By Casey Frye, CCNN Writer
This past Friday, a powerful earthquake shook the southern Mexican state of Guerrero. It was rated a 7.2 magnitude on the Richter scale – a measure used to grade the intensity of an earthquake – but luckily, there was no serious damage or any major injuries.
Earthquakes occur when pieces of our planet’s crust called “tectonic plates” slip past each other near fault lines (cracks). The sudden jolt releases a burst of energy that rolls in waves through the surrounding rocks like ripples in a pond, which are measured by the Richter scale. The scale starts at 1, and for every unit of measurement increased, the amount of energy jumps tenfold. For example, a 2.0 magnitude earthquake is 10 times stronger than a 1.0, and a 3.0 is 100 times more powerful than a 1.0 rattle.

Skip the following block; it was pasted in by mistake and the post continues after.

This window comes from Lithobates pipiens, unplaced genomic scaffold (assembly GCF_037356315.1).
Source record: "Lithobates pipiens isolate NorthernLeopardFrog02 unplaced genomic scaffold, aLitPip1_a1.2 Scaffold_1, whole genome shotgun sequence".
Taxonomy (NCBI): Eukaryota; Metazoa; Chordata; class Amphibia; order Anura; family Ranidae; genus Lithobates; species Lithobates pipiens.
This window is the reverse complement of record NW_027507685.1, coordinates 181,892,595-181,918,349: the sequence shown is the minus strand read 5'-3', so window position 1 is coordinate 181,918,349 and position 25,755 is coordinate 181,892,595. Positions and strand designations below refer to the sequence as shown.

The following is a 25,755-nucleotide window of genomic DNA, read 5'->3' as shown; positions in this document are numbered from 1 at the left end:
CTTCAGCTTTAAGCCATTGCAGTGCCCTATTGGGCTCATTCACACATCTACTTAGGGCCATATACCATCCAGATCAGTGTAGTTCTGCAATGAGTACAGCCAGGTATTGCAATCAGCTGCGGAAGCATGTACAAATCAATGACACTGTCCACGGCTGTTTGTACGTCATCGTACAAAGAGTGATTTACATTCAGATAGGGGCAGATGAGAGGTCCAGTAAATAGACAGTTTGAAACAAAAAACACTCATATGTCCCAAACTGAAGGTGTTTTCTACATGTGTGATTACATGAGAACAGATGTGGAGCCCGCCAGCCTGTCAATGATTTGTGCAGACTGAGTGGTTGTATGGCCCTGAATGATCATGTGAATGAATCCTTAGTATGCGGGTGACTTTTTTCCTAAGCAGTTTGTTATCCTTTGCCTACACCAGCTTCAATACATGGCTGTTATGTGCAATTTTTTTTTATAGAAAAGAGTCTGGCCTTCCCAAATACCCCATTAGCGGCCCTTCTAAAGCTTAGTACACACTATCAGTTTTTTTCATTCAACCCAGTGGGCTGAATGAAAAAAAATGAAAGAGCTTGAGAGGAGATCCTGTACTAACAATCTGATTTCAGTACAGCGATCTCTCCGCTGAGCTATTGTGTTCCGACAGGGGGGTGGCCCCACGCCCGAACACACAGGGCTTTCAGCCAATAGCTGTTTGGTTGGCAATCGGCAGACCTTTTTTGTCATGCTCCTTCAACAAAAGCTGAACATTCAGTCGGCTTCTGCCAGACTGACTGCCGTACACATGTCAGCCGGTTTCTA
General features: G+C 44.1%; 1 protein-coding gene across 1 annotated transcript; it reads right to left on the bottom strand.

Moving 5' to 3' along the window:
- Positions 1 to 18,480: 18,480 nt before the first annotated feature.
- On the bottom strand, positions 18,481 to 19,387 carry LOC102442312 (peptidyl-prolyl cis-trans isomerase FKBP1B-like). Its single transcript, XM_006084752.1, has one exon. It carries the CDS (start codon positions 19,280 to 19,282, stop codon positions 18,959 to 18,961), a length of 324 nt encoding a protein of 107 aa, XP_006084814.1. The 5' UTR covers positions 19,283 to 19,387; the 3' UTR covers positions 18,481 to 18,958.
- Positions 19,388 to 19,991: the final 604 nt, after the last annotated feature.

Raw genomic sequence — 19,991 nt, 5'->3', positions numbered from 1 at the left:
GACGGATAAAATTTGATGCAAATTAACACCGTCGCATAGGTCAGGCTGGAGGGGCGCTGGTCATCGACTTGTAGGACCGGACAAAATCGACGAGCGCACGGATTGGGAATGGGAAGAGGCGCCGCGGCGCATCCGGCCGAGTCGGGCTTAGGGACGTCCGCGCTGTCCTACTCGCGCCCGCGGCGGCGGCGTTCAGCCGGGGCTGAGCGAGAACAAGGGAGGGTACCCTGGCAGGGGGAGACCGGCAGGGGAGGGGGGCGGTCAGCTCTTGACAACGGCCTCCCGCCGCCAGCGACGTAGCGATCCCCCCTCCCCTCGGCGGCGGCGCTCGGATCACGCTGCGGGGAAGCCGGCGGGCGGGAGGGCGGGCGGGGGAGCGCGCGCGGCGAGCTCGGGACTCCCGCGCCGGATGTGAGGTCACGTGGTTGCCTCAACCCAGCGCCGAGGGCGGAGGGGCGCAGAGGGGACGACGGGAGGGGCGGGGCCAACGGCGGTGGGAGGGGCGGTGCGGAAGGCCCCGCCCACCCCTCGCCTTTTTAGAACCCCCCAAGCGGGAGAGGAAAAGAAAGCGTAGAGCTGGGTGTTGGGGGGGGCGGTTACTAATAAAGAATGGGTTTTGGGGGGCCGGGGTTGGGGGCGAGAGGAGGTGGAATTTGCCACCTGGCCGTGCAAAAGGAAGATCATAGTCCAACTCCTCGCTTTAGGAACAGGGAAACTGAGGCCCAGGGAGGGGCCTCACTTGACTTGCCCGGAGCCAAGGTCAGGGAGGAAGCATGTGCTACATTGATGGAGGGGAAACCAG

The United States Geological Survey considers quakes ranging from 7.0 to 7.9 to be “major” and any 8.0 and above to be “great”. Major earthquakes typically cause moderate damage, and the 7.2 magnitude shake that took place in Mexico could be felt up to 170 miles away in the nation’s capital, Mexico City. Because the Latin American country actually sits on top of three tectonic plates, it’s the most active place for earthquakes in the whole world.
Featured image courtesy of NASA Goddard Space Flight Center on Flickr. Image of tectonic plates map courtesy of Mikenorton on Wikipedia.